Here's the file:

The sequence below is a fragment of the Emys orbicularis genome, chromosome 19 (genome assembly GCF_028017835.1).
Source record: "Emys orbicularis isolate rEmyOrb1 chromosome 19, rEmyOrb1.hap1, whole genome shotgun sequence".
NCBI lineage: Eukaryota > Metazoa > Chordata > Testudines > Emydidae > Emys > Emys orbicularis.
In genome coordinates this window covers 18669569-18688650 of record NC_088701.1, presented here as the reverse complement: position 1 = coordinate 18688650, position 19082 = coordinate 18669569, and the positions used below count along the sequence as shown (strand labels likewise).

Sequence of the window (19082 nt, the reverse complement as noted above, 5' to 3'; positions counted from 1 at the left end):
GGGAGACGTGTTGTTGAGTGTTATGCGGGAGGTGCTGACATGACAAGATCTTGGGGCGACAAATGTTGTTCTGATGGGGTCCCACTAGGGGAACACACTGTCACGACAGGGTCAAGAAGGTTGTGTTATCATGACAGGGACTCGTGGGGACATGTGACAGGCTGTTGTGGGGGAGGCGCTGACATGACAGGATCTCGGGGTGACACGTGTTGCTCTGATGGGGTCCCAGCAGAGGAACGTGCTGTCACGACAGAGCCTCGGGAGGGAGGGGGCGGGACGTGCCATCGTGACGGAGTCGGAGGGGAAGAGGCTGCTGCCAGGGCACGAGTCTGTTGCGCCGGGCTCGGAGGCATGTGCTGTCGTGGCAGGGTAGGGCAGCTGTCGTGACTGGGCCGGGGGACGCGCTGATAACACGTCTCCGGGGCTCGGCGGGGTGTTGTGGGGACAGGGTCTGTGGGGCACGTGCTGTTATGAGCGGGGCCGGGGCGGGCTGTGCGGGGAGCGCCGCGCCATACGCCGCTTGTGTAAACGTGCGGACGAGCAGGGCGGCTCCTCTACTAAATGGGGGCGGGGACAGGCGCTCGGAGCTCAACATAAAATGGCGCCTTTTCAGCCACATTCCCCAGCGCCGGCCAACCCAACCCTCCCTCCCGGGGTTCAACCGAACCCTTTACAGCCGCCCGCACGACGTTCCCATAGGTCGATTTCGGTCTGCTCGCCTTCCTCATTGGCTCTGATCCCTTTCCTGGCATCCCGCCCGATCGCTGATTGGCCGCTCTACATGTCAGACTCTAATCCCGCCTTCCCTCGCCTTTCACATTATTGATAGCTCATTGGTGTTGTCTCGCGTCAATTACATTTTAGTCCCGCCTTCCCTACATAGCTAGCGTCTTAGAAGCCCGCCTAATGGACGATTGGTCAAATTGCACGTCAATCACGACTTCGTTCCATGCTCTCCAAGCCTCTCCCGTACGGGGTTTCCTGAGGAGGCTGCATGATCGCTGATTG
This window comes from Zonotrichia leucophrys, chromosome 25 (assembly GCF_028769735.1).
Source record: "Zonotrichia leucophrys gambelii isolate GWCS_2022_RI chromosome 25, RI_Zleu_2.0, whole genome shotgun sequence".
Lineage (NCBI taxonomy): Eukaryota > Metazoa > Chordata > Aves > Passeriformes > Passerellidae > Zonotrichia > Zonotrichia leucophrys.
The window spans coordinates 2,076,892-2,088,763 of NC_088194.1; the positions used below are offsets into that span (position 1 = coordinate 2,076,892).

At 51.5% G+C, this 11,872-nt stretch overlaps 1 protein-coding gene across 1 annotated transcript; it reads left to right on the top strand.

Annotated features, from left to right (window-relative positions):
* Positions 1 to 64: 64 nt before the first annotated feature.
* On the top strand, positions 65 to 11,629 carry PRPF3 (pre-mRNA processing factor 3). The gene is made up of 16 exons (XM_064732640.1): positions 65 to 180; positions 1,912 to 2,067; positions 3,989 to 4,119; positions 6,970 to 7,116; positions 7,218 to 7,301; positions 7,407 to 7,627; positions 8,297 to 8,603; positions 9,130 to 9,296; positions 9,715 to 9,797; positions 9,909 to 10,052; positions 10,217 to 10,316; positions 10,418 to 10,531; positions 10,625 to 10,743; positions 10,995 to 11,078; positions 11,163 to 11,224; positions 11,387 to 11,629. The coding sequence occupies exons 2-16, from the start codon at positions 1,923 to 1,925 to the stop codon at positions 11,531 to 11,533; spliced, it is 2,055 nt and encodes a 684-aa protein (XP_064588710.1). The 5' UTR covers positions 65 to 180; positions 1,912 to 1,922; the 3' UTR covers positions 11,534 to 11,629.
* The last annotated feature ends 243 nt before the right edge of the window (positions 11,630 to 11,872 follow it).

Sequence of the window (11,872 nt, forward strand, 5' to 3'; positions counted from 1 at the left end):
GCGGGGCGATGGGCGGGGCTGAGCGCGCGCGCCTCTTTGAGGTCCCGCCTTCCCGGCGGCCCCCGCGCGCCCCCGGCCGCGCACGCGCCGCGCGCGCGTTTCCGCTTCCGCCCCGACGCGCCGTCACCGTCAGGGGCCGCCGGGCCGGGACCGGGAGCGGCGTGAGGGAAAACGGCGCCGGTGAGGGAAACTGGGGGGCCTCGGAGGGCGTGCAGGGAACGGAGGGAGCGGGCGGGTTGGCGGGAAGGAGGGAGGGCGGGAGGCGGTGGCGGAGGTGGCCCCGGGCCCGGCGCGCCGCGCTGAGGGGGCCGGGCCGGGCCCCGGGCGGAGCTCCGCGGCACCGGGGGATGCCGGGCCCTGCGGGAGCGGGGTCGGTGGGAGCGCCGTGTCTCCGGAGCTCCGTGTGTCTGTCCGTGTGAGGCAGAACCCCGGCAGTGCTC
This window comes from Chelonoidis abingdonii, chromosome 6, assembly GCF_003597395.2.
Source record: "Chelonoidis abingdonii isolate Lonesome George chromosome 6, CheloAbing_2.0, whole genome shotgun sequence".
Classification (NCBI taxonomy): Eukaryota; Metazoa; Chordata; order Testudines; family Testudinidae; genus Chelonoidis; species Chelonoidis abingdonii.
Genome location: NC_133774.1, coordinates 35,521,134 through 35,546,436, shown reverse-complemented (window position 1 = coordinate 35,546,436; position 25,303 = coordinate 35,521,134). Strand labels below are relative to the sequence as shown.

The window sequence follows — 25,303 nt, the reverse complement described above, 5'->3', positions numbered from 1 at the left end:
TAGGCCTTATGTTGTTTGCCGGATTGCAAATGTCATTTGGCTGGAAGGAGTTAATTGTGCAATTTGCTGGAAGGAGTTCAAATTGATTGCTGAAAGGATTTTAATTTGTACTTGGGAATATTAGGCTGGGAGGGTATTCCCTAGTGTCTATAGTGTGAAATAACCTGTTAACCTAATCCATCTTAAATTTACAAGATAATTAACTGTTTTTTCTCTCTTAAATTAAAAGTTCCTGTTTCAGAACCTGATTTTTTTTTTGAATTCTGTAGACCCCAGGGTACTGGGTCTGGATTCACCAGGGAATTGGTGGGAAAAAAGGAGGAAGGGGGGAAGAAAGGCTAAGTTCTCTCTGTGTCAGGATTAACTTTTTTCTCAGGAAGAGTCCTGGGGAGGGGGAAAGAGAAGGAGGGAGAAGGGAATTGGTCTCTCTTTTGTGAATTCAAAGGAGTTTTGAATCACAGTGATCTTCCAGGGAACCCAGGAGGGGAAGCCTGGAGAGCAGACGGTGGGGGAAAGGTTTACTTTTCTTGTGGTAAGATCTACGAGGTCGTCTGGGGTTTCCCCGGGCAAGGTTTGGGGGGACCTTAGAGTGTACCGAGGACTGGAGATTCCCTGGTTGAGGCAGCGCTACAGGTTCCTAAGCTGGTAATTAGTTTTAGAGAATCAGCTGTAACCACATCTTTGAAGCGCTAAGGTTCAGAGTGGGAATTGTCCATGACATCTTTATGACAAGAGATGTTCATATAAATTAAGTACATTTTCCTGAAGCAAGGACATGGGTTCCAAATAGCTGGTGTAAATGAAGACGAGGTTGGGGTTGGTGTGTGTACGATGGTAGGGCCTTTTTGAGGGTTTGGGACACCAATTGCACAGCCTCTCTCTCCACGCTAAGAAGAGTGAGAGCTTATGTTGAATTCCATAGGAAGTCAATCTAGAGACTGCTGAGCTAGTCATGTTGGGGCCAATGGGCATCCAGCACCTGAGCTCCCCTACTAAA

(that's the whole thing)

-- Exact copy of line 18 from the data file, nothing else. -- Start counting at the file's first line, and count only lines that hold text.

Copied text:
This window comes from Chelonoidis abingdonii, chromosome 6, assembly GCF_003597395.2.